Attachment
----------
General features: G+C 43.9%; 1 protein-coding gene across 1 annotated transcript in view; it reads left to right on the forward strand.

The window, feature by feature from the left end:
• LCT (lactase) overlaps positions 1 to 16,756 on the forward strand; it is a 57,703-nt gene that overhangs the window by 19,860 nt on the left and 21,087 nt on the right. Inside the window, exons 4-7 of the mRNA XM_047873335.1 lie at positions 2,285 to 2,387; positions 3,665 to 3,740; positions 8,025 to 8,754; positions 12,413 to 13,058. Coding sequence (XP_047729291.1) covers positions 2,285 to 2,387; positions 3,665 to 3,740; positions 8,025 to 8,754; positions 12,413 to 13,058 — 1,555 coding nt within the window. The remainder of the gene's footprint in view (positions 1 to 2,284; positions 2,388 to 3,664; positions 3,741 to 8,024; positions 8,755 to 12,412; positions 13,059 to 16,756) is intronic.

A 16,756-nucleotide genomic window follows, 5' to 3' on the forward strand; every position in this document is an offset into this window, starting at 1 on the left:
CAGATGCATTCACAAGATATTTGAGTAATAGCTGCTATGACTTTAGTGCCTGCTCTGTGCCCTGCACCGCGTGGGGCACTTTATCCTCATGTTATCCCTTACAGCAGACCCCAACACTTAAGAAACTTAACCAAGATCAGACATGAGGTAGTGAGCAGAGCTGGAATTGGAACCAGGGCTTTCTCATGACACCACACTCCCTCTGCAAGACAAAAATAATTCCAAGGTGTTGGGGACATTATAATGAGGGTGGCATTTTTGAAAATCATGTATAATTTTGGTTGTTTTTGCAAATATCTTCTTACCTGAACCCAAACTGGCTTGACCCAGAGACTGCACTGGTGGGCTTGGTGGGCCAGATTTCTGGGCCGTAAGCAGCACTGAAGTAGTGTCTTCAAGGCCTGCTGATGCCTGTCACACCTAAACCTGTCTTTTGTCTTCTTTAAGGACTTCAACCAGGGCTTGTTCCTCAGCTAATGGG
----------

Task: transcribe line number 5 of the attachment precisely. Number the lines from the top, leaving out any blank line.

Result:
CAGATGCATTCACAAGATATTTGAGTAATAGCTGCTATGACTTTAGTGCCTGCTCTGTGCCCTGCACCGCGTGGGGCACTTTATCCTCATGTTATCCCTTACAGCAGACCCCAACACTTAAGAAACTTAACCAAGATCAGACATGAGGTAGTGAGCAGAGCTGGAATTGGAACCAGGGCTTTCTCATGACACCACACTCCCTCTGCAAGACAAAAATAATTCCAAGGTGTTGGGGACATTATAATGAGGGTGGCATTTTTGAAAATCATGTATAATTTTGGTTGTTTTTGCAAATATCTTCTTACCTGAACCCAAACTGGCTTGACCCAGAGACTGCACTGGTGGGCTTGGTGGGCCAGATTTCTGGGCCGTAAGCAGCACTGAAGTAGTGTCTTCAAGGCCTGCTGATGCCTGTCACACCTAAACCTGTCTTTTGTCTTCTTTAAGGACTTCAACCAGGGCTTGTTCCTCAGCTAATGGG